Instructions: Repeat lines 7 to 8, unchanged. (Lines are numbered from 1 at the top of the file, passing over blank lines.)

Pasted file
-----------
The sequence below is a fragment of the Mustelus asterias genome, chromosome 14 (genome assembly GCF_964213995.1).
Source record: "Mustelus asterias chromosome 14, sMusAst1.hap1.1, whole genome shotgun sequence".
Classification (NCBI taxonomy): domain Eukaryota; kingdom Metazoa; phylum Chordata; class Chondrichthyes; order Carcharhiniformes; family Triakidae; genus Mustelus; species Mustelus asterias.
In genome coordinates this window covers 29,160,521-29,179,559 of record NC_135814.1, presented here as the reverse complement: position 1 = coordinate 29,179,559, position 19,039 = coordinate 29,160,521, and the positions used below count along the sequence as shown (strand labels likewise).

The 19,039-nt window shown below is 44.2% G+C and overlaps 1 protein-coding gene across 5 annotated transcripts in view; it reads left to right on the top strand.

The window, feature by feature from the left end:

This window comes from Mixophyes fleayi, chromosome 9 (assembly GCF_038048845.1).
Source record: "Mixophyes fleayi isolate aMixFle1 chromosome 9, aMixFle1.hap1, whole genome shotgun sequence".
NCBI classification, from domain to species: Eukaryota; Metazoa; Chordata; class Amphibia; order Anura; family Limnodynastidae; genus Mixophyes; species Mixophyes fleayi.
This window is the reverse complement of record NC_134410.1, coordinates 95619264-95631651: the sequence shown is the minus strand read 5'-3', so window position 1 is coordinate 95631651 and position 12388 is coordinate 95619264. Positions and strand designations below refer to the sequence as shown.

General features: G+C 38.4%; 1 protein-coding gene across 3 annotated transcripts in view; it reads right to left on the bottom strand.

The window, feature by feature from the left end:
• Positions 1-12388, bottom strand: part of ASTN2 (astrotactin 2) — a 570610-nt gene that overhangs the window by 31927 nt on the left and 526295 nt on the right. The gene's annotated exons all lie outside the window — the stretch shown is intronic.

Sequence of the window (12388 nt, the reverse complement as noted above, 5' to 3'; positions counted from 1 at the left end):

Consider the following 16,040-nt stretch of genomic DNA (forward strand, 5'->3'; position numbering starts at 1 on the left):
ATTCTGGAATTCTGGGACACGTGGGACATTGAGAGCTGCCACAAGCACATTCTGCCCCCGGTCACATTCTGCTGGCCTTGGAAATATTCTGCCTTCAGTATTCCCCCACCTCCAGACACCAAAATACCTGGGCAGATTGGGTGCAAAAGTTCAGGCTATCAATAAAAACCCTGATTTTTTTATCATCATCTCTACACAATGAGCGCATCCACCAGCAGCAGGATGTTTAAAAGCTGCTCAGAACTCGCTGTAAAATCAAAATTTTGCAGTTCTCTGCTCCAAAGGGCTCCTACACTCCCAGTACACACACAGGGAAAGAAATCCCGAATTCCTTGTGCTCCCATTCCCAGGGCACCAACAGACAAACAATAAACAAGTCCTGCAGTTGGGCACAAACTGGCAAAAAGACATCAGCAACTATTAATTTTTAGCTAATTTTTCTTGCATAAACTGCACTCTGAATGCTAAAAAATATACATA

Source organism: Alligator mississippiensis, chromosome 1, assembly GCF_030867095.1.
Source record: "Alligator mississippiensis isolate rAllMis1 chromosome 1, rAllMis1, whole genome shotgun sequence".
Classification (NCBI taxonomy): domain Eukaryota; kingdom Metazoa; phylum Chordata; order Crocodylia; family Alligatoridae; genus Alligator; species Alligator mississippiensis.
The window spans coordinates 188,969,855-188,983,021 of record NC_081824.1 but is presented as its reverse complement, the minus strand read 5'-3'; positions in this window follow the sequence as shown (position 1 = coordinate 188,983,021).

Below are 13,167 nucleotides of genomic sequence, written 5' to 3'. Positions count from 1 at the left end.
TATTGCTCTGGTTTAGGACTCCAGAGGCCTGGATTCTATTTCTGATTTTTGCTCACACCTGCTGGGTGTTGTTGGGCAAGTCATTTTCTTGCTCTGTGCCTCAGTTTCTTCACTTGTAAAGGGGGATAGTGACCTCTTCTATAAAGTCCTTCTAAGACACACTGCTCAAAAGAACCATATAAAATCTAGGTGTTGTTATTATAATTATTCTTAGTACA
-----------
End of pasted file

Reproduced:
This window comes from Mixophyes fleayi, chromosome 9 (assembly GCF_038048845.1).
Source record: "Mixophyes fleayi isolate aMixFle1 chromosome 9, aMixFle1.hap1, whole genome shotgun sequence".